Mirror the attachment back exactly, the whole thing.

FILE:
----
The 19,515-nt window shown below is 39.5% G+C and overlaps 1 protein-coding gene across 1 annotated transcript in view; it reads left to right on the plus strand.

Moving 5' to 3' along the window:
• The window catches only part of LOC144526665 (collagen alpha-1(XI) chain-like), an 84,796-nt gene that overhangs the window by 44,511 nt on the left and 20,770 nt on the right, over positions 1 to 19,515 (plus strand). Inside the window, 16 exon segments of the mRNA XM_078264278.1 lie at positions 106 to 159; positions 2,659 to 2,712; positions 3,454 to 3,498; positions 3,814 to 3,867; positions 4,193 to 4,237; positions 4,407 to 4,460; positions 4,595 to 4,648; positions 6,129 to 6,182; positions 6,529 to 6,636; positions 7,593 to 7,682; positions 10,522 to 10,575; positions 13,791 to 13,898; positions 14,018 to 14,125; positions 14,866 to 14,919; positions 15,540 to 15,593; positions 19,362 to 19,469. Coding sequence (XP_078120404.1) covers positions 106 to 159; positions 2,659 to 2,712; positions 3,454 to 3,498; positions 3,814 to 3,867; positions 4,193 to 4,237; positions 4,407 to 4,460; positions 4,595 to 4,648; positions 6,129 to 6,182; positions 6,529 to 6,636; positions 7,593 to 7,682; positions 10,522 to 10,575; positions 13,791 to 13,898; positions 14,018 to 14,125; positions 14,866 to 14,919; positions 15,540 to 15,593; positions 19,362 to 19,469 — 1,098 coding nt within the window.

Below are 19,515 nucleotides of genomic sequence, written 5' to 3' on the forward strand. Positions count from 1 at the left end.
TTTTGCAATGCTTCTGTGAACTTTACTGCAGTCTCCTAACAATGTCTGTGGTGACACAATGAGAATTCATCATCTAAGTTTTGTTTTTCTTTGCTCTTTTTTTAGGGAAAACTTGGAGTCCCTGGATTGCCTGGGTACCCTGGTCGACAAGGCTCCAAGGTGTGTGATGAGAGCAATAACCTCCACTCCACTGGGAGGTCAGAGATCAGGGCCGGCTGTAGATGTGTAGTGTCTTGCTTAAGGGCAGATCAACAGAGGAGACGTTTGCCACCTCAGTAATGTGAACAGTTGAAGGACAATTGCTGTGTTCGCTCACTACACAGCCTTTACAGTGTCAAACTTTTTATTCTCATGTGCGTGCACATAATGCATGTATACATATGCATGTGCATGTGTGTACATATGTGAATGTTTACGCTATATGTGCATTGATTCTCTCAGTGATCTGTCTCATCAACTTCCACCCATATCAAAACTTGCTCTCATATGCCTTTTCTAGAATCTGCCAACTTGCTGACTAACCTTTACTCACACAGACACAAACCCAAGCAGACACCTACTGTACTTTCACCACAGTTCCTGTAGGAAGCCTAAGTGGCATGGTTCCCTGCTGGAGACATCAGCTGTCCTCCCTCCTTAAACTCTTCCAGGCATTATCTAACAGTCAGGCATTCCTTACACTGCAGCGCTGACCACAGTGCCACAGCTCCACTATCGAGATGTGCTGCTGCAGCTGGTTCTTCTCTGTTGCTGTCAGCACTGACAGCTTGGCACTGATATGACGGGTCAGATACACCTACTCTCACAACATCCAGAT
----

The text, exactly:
The 19,515-nt window shown below is 39.5% G+C and overlaps 1 protein-coding gene across 1 annotated transcript in view; it reads left to right on the plus strand.

Moving 5' to 3' along the window:
• The window catches only part of LOC144526665 (collagen alpha-1(XI) chain-like), an 84,796-nt gene that overhangs the window by 44,511 nt on the left and 20,770 nt on the right, over positions 1 to 19,515 (plus strand). Inside the window, 16 exon segments of the mRNA XM_078264278.1 lie at positions 106 to 159; positions 2,659 to 2,712; positions 3,454 to 3,498; positions 3,814 to 3,867; positions 4,193 to 4,237; positions 4,407 to 4,460; positions 4,595 to 4,648; positions 6,129 to 6,182; positions 6,529 to 6,636; positions 7,593 to 7,682; positions 10,522 to 10,575; positions 13,791 to 13,898; positions 14,018 to 14,125; positions 14,866 to 14,919; positions 15,540 to 15,593; positions 19,362 to 19,469. Coding sequence (XP_078120404.1) covers positions 106 to 159; positions 2,659 to 2,712; positions 3,454 to 3,498; positions 3,814 to 3,867; positions 4,193 to 4,237; positions 4,407 to 4,460; positions 4,595 to 4,648; positions 6,129 to 6,182; positions 6,529 to 6,636; positions 7,593 to 7,682; positions 10,522 to 10,575; positions 13,791 to 13,898; positions 14,018 to 14,125; positions 14,866 to 14,919; positions 15,540 to 15,593; positions 19,362 to 19,469 — 1,098 coding nt within the window.

Below are 19,515 nucleotides of genomic sequence, written 5' to 3' on the forward strand. Positions count from 1 at the left end.
TTTTGCAATGCTTCTGTGAACTTTACTGCAGTCTCCTAACAATGTCTGTGGTGACACAATGAGAATTCATCATCTAAGTTTTGTTTTTCTTTGCTCTTTTTTTAGGGAAAACTTGGAGTCCCTGGATTGCCTGGGTACCCTGGTCGACAAGGCTCCAAGGTGTGTGATGAGAGCAATAACCTCCACTCCACTGGGAGGTCAGAGATCAGGGCCGGCTGTAGATGTGTAGTGTCTTGCTTAAGGGCAGATCAACAGAGGAGACGTTTGCCACCTCAGTAATGTGAACAGTTGAAGGACAATTGCTGTGTTCGCTCACTACACAGCCTTTACAGTGTCAAACTTTTTATTCTCATGTGCGTGCACATAATGCATGTATACATATGCATGTGCATGTGTGTACATATGTGAATGTTTACGCTATATGTGCATTGATTCTCTCAGTGATCTGTCTCATCAACTTCCACCCATATCAAAACTTGCTCTCATATGCCTTTTCTAGAATCTGCCAACTTGCTGACTAACCTTTACTCACACAGACACAAACCCAAGCAGACACCTACTGTACTTTCACCACAGTTCCTGTAGGAAGCCTAAGTGGCATGGTTCCCTGCTGGAGACATCAGCTGTCCTCCCTCCTTAAACTCTTCCAGGCATTATCTAACAGTCAGGCATTCCTTACACTGCAGCGCTGACCACAGTGCCACAGCTCCACTATCGAGATGTGCTGCTGCAGCTGGTTCTTCTCTGTTGCTGTCAGCACTGACAGCTTGGCACTGATATGACGGGTCAGATACACCTACTCTCACAACATCCAGAT